To work around this problem, httperf can optionally maintain its own bitmap of ports that it believes to be available. This solution is not ideal because the bitmap is not guaranteed to be accurate. In other words, a port may not be available, even though httperf thinks otherwise. This can cause additional system calls that could ordinarily be avoided. It is also suboptimal because it means that httperf duplicates information that the OS kernel has to maintain at any rate. While not optimal, the solution works well in practice.
A subtle issue in managing the bitmap is the order in which ports are allocated. In a first implementation, httperf reused the most recently freed port number as soon as possible (in order to minimize the number of ports consumed by httperf). This worked well as long as both the client and server machines were UNIX-based. Unfortunately, a TCP incompatibility between UNIX and NT breaks this solution. Briefly, the problem is that UNIX TCP implementations allow pre-empting the TIME_WAIT state if a new SYN segment arrives. In contrast, NT disallows such pre-emption. This has the effect that a UNIX client may consider it legitimate to reuse a given port at a time NT considers the old connection still to be in TIME_WAIT state. Thus, when the UNIX client attempts to create a new connection with the reused port number, NT will respond with a TCP RESET segment that causes the connection attempt to fail. In the case of httperf this had the effect of dramatically reducing the apparent throughput the NT server could sustain (half the packets failed with a ``connection reset by peer'' error). This problem is avoided in the current version of httperf by allocating ports in strict round-robin fashion.
A final issue with implementing httperf is that even on modern systems, some OS operations are relatively slow when dealing with several thousand TCP control blocks. The use of hash-tables to look up TCP control blocks for incoming network traffic is standard nowadays. However, it turns out that at least some BSD-derived systems still perform linear control block searches for the bind() and connect() system calls. This is unfortunate because in the case of httperf, these linear searches can easily use up eighty or more percent of its total execution time. This, once again, can severely limit the maximum load that a client can generate.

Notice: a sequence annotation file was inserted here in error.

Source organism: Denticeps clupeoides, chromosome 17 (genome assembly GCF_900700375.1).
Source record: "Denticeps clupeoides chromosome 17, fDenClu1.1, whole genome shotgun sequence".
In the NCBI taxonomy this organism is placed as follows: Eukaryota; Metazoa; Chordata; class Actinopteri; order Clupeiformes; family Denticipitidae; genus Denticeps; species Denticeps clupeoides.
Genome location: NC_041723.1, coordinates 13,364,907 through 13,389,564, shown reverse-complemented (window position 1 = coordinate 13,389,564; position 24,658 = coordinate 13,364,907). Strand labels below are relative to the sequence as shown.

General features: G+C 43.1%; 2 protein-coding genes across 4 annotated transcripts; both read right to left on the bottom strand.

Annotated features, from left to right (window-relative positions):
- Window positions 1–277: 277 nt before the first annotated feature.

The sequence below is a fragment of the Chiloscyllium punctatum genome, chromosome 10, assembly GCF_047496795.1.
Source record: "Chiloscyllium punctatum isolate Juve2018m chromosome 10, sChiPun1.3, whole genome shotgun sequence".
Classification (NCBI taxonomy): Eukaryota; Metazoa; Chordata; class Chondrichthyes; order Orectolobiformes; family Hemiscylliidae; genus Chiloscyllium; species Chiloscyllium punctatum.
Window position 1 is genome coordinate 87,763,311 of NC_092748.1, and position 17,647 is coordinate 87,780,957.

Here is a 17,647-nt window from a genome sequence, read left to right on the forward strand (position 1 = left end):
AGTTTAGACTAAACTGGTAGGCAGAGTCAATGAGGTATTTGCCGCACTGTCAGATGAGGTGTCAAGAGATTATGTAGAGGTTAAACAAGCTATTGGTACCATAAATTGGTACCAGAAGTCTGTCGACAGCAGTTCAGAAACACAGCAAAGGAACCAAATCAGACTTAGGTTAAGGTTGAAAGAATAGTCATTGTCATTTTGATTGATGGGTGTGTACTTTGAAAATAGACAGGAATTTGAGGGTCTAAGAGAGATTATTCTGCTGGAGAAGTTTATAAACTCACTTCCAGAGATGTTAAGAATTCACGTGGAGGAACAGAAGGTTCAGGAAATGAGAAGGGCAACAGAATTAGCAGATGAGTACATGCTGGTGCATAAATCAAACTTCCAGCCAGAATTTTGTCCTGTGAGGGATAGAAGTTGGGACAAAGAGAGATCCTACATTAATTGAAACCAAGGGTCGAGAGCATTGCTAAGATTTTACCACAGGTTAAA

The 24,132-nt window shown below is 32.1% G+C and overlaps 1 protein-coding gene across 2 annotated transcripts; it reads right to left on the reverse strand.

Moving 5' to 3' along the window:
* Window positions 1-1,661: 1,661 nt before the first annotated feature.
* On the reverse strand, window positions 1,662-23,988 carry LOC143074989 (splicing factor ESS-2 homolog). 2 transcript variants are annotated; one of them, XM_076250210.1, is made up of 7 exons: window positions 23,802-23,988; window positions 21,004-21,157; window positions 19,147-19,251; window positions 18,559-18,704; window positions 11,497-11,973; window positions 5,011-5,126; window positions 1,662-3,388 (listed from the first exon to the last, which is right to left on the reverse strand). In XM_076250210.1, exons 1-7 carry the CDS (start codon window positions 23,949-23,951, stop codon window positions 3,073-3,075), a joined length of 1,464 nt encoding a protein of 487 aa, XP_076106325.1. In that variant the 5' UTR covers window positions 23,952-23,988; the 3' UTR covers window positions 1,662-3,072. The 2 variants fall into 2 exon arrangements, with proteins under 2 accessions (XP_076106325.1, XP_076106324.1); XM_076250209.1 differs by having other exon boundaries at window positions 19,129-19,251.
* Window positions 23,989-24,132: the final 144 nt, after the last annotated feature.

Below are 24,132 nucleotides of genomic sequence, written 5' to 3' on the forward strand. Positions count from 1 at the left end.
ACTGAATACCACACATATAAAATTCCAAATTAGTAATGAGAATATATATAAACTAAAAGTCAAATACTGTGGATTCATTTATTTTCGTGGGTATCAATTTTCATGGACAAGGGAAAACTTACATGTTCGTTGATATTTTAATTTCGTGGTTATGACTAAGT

Fortunately, this is an issue only when running a test that causes httperf to close the TCP connection---as long as the server closes the connection, no problem occurs. Nevertheless, it would be better to avoid the problem altogether. Short of fixing the OS, the only workaround we have found so far is to change httperf so it closes connections by sending a RESET instead of going through the normal connection shutdown handshake. This workaround may be acceptable for certain cases, but should not be used in general. The reason is that closing a connection via a RESET may cause data corruption in future TCP connections or, more likely, can lead to needlessly tying up server resources. Also, a RESET artificially lowers the cost of closing a connection, which could lead to overestimating a server's capacity. With these reservation in mind, we observe in passing that at least one popular web browser (IE 4.01) appears to be closing connections in this manner.
In its current form httperf is already useful for performing several web server measurement tasks but its development has by no means come to a halt. Indeed, there are several features that are likely to be added. For example, we believe it would be useful to add a workload generator that attempts to mimic the real-world traffic patterns observed by web servers. To a first degree of approximation, this could be done by implementing a SPECweb-like workload generator. Another obvious and useful extension would be to modify httperf to allow log file based URL generation. Both of these extensions can be realized easily thanks to the event-oriented structure of httperf.
Another fruitful direction would be to modify httperf to make it easier to run tests with multiple clients. At present, it is the tester's responsibility to start httperf on each client machine and to collect and summarize the per-client results. A daemon-based approach where a single command line would control multiple clients could be a first step in this direction.